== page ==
It was fundamentally a place to learn. To learn from others and to learn about – and fully become – yourself. Under the classical ideal, the rhetorical combat of the polis was not conducted for personal glory, but rather in service to the greater goal of discovering truth.
Ideal citizens were tolerant gladiators, to borrow a metaphor from Huckfeldt et al (2004).
“Combatants with the capacity to recognize and respect the rights and responsibilities of their political adversaries.”
Given modern gender norms and women’s long-standing exclusion from public discourse, we seem to have lost sight of the ‘tolerant’ part of the vision; restricting our view to merely “gladiators.”
This narrowing – in boardrooms, classrooms, and elected office – is a mistake.
The “combat” of the public sphere may have value: if debate serves to sharpen understanding, then we owe it to our interlocutors to press them on their positions; to find the holes in their armor and encourage refinement of beliefs.
But this combat is meaningless without tolerance and mutual respect – without genuinely inviting our peers to similarly find the weaknesses in our own views.
The goal of rhetorical combat should not be to win, but rather “to find and evaluate arguments so as to convince others and be convinced when it is appropriate” as Mercier and Landemore (2012) write.
The goal should be learn – to learn correct things – and to make everyone wiser from the interaction.
I would further argue that mutual respect is more critical to the ideal than combat. Indeed, this process need not be combative, but can stem from non-judgmental questions of genuine interest: Can you tell me more about why you believe that?
Fundamentally, this process requires humility. It requires entering conversation with the belief that I don’t know everything and that the things I currently believe might be wrong. It requires all parties to enter the public sphere eager to learn.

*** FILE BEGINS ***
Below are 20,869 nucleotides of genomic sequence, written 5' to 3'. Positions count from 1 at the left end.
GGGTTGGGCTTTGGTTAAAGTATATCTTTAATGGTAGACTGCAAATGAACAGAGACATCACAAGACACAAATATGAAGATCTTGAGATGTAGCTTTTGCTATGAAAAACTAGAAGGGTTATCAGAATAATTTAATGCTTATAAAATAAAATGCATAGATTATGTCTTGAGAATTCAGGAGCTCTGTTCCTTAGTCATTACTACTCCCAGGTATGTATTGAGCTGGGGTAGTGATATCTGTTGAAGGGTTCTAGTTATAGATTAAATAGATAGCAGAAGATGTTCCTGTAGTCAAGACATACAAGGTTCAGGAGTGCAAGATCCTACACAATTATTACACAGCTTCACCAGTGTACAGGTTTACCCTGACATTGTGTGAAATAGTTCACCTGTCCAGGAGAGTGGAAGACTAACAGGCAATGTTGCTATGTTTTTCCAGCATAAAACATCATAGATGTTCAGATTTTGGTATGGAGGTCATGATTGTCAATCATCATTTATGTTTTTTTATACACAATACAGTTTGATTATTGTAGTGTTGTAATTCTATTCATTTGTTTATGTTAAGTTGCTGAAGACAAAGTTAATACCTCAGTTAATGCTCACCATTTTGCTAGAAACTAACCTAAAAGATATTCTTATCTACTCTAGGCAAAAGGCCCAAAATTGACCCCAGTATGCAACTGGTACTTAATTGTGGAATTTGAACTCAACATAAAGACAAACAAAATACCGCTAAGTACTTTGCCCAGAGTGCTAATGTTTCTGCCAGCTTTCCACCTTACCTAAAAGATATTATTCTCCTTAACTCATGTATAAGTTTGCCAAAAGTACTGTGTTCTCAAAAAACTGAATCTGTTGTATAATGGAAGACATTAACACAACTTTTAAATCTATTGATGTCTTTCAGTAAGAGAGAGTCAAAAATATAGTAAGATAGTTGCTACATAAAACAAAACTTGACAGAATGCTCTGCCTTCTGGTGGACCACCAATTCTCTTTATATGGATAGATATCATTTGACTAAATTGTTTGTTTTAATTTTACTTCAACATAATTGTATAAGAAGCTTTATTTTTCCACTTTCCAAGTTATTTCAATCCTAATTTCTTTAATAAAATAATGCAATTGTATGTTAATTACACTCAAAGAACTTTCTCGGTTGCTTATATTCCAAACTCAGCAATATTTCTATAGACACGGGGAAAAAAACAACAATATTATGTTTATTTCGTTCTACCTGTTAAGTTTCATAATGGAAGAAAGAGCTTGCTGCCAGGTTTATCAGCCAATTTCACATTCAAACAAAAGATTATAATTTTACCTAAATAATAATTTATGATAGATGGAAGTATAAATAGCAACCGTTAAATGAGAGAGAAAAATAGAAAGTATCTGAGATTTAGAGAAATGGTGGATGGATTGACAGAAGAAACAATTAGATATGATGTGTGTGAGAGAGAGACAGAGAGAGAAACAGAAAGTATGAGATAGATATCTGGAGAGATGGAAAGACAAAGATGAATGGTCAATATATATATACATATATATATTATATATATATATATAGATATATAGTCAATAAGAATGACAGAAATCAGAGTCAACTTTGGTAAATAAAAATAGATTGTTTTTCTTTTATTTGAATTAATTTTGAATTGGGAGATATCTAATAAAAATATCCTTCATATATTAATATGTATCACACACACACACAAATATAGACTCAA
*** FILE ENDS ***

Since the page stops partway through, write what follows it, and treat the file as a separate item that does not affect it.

This need not be a matter of confidence at all, but rather a matter of empirical fact: a single person cannot possibly know everything.
William James (1909) argues that a partial truth is essentially a falsehood, that tearing “the part out of its relations, leaves out some truth concerning it… falsifies it.”
For the network scientists in the room, I put this in more explicitly network terms: with our individually biased sample of nodes, we cannot possibly describe the topology of a full network accurately.
We all have something to learn; and every person we meet has something to teach us.
Given this vision, one of the most damaging things a person can do is to silence another. To do so not only hurts the person silenced, but does a disservice to yourself and to your communities. The process of learning is hindered when all voices and perspectives are not fully included.
And this, perhaps, is what’s most troubling about the current state of affairs.
While women on the whole may indeed be lacking from confidence; that in no doubt stems in part from the many mico-aggressions women experience while participating in public life; the constant, silencing messages that they are not wanted and that their views and voices are not valued.
It shows a solitary woman in a meeting of men. “That’s an excellent suggestion, Miss Triggs,” the caption reads. “Perhaps one of the men here would like to make it.”